very, clearly because of the number of times I got a nastly 'belt' from the
HT supply. This is a UK 240Vac supply, so peak capacitor voltages are about
+340V as compared to the rest of the world's wussy +150V. I know what 440Vac
feels like. I've had RF burns from home brewed kit. I've had shocks from
valve (tube!) HT's and TV final anodes. Like everyone else I've also know
the sting of spark plug voltages (>30kV) and static discharges >80kV?).
As someone wisely mentioned elsewhere, I can only tell this tale, because I
survived. Over the years and with hindsight I've also learned that I've had
a little bit of luck.
I started young with a healthy respect for this electricity stuff (small
kids fingers fit nicely into sockets etc) and the respect grew as the years
went by. Despite all my experience and high regard for these electrics, I
still took (and take!) a hammering.
17 years ago I saw the results of a workmate being 'stuck' to some faulty
110Vac rectified to 150Vdc, equipment. He'd taken all reasonable precautions
but his hand still required lots of plastic surgery.
I also particularly remember 6 years ago a Health and safety inspector
telling me he'd just investigated a case of a (shipbuilding) welder who'd
died from the 30Vac from his welding set. The poor bastard had just been
doing his day to day job and died cos of it. 30Vac is safe innit?. He took
hours to die. Explain this to his wife and kids.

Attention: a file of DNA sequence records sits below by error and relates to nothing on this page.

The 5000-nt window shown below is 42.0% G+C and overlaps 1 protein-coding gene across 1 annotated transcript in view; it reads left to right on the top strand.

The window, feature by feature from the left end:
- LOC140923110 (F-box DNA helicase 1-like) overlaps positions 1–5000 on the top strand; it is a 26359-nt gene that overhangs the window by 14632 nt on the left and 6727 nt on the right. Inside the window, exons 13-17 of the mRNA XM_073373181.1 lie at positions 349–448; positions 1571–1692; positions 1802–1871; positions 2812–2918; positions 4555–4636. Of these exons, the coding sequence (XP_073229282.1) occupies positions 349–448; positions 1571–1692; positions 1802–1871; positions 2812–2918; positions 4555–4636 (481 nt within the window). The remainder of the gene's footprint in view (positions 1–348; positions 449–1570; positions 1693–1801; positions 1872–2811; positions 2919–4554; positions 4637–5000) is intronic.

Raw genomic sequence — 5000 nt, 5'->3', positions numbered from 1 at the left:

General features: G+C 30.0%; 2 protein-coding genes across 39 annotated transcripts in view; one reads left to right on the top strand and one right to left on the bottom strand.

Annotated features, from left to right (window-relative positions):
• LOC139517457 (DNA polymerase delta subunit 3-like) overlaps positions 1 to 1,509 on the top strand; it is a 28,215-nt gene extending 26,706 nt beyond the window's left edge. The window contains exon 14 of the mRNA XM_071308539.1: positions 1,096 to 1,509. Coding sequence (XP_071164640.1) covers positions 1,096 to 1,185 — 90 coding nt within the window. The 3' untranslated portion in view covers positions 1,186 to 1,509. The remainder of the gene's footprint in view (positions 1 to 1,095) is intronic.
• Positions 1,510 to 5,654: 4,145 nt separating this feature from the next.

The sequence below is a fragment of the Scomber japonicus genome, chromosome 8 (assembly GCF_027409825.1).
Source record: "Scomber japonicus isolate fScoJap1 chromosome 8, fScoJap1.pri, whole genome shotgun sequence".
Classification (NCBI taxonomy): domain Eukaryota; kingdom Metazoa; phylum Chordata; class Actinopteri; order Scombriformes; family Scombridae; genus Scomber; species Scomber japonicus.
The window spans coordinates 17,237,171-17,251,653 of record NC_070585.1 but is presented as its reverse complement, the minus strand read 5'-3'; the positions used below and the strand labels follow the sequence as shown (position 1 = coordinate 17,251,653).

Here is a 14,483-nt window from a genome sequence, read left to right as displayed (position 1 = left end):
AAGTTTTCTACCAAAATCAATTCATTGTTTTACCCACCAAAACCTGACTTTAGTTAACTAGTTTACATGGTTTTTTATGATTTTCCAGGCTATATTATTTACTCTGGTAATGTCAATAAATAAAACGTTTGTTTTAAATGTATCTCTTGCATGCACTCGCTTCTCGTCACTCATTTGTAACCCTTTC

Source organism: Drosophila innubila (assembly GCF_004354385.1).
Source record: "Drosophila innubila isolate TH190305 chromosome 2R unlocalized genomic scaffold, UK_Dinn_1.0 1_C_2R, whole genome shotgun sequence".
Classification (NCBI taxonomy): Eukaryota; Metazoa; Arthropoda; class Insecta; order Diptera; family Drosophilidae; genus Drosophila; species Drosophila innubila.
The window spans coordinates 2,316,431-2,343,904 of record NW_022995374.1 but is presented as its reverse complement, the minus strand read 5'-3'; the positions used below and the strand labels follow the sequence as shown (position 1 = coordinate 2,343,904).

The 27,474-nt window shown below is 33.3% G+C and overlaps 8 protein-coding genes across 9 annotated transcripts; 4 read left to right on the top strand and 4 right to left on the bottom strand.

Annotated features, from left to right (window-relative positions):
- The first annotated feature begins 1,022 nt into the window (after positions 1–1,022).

What I'm saying is that there is no safe acceptable levels of 'electricity',
sufficient that we are clear of health hazards. The simple mental model I
carry of the danger aspect, is first to say that DC is worse than AC (DC
*will* lock muscles up).
Secondly, look at the voltage level as meaning nothing in itself until
the pressure builds up sufficiently for some body current to flow. The
current is the actual killer but requires a voltage to drive it through the
body. If conditions are right then a lethal voltage may be 10V or 100kV.
Thirdly, to cause damage, some current actually needs to be available
to back up the voltage (i.e low impedance source).
A mains powered strobe scores highly on all these points. I'd never tell new
starters not to build this kind of strobe or a 20kV laser ect, cos' that's
where we all start, we also need a few (safe) jolts to build a sense of
respect. I do say though, that the safety aspects always need clearly
pointing out in the first instance. Something like a skull and crossbones
can work wonders.
I reckon we've both always had a basic (healthy!) respect for this
elektrickery stuff which is a one reason why we've survived. I know the
chances of electrocution are low, but death is a bit final and not really
like a crushed finger.
I'm a bit wary that this 'respect' doesn't always seem to be the case
nowadays with new starters and considering some of the bold adventurers who
ask starter questions on building Xray power supplies I feel the more
supplied safety info the better. (don't stop 'em, just inform 'em). It's
their fault if they then end up as stiffs!.
Go Back To The Cyber-Spy.Com
Usenet Web Archive Index Of
The sci.electronics.design Newsgroup